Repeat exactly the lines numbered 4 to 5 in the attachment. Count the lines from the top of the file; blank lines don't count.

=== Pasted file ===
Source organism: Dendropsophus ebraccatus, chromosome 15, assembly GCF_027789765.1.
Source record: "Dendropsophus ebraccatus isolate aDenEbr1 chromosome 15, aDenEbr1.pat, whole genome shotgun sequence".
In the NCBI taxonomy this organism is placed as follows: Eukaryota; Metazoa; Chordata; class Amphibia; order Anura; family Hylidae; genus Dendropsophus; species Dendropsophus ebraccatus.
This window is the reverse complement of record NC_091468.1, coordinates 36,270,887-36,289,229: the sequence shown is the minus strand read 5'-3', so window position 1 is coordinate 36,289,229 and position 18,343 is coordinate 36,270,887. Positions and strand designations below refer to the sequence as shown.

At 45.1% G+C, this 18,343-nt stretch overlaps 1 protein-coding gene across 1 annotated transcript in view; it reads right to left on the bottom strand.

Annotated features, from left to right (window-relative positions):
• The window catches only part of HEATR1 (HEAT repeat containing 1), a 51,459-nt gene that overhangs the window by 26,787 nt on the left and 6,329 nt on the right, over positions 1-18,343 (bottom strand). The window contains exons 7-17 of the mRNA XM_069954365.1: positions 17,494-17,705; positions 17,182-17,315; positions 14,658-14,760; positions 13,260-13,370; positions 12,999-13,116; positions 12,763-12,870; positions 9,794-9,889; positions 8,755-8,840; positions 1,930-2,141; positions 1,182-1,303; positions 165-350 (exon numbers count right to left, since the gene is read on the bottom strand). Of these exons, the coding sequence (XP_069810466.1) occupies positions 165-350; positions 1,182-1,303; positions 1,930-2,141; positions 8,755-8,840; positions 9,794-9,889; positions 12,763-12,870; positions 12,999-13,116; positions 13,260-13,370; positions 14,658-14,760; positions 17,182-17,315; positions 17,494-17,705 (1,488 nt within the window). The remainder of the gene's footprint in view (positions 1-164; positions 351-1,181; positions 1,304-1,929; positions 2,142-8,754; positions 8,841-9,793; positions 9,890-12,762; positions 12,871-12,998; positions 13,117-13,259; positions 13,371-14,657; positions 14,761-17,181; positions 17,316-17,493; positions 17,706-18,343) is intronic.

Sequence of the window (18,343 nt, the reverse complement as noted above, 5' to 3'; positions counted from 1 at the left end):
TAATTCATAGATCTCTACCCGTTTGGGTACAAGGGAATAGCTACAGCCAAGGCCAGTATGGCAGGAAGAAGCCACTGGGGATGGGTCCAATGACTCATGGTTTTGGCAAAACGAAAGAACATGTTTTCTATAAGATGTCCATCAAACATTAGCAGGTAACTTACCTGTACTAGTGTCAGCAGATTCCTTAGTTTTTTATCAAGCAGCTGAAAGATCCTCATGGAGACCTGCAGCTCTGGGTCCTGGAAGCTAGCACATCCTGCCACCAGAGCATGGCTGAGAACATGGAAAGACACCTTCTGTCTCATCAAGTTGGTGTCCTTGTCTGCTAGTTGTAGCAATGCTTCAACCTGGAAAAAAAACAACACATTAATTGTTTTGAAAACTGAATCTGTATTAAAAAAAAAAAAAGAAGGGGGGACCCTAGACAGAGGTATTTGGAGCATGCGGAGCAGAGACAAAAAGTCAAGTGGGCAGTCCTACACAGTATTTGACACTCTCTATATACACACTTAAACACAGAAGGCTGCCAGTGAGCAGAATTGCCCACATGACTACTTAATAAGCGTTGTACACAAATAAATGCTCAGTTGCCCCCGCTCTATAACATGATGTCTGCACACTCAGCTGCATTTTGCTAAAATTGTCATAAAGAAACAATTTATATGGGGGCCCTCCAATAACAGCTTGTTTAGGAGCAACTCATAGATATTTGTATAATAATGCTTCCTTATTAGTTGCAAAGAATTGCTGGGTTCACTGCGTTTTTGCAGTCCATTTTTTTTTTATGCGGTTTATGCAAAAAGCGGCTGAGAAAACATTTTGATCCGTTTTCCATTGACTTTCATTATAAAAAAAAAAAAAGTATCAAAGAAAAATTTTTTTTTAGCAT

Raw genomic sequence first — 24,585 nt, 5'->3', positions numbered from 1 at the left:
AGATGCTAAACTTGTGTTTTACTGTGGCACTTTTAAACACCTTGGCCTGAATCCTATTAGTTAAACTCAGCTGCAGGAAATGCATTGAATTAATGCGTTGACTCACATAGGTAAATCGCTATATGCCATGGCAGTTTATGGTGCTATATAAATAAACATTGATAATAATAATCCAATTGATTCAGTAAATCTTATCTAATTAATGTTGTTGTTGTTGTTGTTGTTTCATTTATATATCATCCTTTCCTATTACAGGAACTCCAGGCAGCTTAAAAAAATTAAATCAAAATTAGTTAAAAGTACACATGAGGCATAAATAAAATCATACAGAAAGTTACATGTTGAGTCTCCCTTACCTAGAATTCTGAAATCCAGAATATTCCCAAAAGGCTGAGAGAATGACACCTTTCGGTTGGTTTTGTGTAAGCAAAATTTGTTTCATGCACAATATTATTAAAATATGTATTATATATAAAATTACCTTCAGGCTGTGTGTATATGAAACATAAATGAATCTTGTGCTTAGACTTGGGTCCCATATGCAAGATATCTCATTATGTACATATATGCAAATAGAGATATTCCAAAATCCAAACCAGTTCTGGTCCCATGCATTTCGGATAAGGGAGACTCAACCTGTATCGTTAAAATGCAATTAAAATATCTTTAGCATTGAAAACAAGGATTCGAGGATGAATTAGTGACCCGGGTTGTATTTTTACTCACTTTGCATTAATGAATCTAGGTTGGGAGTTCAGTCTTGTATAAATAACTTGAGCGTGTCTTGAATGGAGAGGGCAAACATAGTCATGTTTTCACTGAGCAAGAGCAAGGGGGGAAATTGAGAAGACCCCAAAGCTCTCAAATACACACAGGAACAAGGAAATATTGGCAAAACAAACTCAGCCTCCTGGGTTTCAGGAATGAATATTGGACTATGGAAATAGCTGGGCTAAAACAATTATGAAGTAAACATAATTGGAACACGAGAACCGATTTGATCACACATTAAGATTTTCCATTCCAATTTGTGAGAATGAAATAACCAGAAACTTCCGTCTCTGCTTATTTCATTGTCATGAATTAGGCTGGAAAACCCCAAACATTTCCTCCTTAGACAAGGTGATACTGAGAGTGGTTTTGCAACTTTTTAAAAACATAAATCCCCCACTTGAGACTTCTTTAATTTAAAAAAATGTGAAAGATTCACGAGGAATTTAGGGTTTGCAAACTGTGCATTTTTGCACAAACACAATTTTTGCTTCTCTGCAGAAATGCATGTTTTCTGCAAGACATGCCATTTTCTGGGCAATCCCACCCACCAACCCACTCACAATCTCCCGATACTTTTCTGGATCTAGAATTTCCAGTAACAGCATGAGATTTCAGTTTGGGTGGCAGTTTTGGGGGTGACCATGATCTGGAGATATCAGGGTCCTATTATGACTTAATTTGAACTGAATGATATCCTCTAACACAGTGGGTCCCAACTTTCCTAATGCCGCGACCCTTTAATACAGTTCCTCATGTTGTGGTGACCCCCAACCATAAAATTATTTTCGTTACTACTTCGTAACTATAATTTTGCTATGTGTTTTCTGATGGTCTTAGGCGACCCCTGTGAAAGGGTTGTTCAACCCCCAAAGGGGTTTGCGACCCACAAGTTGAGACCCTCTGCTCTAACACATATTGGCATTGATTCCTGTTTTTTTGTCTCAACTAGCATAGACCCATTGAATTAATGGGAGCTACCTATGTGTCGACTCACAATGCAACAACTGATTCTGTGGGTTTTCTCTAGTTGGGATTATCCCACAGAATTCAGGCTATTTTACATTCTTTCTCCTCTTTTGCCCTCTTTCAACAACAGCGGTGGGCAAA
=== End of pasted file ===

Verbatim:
This window is the reverse complement of record NC_091468.1, coordinates 36,270,887-36,289,229: the sequence shown is the minus strand read 5'-3', so window position 1 is coordinate 36,289,229 and position 18,343 is coordinate 36,270,887. Positions and strand designations below refer to the sequence as shown.

At 45.1% G+C, this 18,343-nt stretch overlaps 1 protein-coding gene across 1 annotated transcript in view; it reads right to left on the bottom strand.